It’s one thing to have a local copy of the latest version of WordPress installed on your system – don’t get me wrong, it’s really cool to be able to see some of the new features – but it’s another thing to want to get involved in contributing to the codebase.
Sure, it’s completely possible to get started by trying to implement your own desired feature, but the likelihood that it’s going to be merged into core is very, very small. Those type of decisions have a process through which they undergo before being merged. Plus, that’s taking on a lot if you’re just getting started with contributing code to WordPress.
But what about trying to fix WordPress bugs? That is, what if you were to want to try to take your chances with fixing some of the existing problems with the software?
That’s a bit easier.
Squashing WordPress Bugs
Regardless of if you’re new to a small agency or team or a large corporate large, one of the best things you can do as a developer is to jump in and begin trying to fix bugs from the existing bug reports.
This helps you to become familiar with how the software is organized, how it works, any coding standards they have in place, processes for testing, deployment, and so on. There’s a lot to be gained for working on bugs. And when it comes to WordPress, the experience is no different.
Regardless of where you’ve worked – or where you work – odds are, you have a system in which bug reports are kept. WordPress uses a piece of software called Trac.
Trac is an enhanced wiki and issue tracking system for software development projects. Trac uses a minimalistic approach to web-based software project management. Our mission is to help developers write great software while staying out of the way.
Straightforward and easy enough, right? It’s a very simple system that’s used to list bugs, comment on them, view the contributors, upload patches (produced via Subversion which is a topic for another post), and have discussions around the issues.
If you’re going to be submitting patches to WordPress, then you need to be familiar with the WordPress Trac.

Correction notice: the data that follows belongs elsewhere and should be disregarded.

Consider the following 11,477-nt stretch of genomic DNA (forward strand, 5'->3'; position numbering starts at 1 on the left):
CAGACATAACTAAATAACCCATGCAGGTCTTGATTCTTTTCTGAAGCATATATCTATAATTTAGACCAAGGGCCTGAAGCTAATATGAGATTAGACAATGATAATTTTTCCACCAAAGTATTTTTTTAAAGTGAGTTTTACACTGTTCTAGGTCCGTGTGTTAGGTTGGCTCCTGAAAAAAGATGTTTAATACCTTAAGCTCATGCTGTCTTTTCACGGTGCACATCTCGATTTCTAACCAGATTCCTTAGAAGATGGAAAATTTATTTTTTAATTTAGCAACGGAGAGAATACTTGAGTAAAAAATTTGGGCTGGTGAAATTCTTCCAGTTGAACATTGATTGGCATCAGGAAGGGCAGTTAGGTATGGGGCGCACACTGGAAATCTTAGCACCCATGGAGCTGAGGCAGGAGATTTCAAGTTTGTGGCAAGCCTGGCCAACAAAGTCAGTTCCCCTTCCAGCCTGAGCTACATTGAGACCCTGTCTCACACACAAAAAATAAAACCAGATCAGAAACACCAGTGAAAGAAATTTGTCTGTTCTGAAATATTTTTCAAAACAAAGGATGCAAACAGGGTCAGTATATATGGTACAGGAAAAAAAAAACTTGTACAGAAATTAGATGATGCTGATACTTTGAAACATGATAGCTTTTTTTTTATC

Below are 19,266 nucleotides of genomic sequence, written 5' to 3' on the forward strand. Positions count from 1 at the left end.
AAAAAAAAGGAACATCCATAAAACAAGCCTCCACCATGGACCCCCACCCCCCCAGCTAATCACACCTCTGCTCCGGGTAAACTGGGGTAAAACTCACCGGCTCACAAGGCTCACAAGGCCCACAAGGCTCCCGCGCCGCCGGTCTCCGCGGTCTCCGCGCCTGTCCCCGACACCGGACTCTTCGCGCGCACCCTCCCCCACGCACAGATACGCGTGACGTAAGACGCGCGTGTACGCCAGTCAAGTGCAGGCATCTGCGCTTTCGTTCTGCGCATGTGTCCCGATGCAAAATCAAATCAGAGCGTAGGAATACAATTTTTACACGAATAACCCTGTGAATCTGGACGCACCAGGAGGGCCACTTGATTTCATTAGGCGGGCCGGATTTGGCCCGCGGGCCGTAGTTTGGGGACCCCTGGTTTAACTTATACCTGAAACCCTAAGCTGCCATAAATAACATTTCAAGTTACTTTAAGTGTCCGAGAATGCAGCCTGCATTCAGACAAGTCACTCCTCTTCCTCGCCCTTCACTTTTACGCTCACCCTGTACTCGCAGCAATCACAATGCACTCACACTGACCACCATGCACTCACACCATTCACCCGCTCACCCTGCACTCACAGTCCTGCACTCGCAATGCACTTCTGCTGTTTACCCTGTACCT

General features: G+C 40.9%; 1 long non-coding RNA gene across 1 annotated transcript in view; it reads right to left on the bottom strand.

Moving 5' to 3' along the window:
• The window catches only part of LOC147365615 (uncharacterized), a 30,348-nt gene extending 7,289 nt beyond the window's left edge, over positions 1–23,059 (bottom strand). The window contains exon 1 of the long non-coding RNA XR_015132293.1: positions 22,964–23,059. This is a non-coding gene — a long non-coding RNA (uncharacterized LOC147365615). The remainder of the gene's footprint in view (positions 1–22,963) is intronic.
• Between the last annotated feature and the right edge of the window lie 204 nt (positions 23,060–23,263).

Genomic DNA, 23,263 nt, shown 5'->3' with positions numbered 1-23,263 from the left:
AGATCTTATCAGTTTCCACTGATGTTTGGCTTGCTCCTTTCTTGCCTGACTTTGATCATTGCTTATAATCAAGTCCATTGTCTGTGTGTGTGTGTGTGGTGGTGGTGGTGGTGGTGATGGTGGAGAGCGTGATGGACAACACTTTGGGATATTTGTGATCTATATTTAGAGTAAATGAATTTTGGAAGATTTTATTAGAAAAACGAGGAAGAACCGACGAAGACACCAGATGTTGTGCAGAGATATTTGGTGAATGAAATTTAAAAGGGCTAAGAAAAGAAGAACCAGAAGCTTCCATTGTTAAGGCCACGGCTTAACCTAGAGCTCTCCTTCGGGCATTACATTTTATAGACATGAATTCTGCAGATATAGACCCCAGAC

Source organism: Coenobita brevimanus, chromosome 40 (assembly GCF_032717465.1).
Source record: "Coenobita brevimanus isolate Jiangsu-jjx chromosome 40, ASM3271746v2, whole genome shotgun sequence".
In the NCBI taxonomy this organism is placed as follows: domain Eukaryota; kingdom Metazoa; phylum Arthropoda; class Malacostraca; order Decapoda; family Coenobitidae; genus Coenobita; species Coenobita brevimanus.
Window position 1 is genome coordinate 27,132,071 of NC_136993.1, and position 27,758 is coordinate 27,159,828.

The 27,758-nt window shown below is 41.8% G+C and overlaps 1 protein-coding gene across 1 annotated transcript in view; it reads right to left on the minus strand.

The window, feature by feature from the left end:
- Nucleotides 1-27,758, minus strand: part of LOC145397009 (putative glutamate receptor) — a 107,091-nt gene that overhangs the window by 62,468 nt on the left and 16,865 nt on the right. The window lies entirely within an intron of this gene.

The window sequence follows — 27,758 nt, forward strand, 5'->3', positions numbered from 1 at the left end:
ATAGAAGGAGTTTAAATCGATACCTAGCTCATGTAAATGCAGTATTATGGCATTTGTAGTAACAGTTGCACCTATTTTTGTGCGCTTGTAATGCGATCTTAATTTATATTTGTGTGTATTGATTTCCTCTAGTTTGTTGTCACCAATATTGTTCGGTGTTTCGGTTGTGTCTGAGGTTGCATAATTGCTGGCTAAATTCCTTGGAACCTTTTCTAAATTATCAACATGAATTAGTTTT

Getting Familiar with Trac
Hoping into Trac can be a lot like drinking from a firehose especially if it’s your first time hopping into a large project’s ticketing system.
Not only is there a lot to learn in terms of how the information is organized, but there’s also a lot to learn in terms of how to interact with the rest of the developers and contributors, as well as how to open issues, submit issues, and discuss issues.
Luckily, it’s easy to lurk around Trac and other issues to see how people interact in order to get a feel for how to conduct yourself.
But let’s say you’re looking to actually get started resolving some of the issues that exist in WordPress. What then?
Your First Bugs
Lucky for us, WordPress Trac includes a page called Good First Bugs. In short, it’s a great place to start if you’re looking to get involved with the WordPress project.
Just as mentioned above, good first bugs are a place to start that help you get familiar with the codebase and the processes that come with resolving issues that exist in a project. Straight from the Trac page:
First bugs aren’t necessarily “easy,” though some are. These bugs are meant to be well-contained. They are designed to help get you familiar with WordPress core code, processes, and contributing, not send you down a rabbit hole for days on end.
For each of the listed bugs, you’ll see a reason for why the ticket exists and, in most cases, a good place in which you can get started. Based on that description, you take the local copy of WordPress that you’ve checked out from Subversion, try to reproduce the problem, and then work on the core code to resolve the issue.
Once the issue is resolved, you then create a patch and submit it to Trac. Creating a patch based on work done on the local copy of the code is an exercise in and of itself so I’ll cover that in another post.
For now, though, you’ve got what you need in order to have the latest version of the codebase and what you need to identify existing bugs and how to get started working on them.
Getting Started with Fixing WordPress Bugs was written by Tom. Check out additional articles on the full blog at Tom McFarlin.
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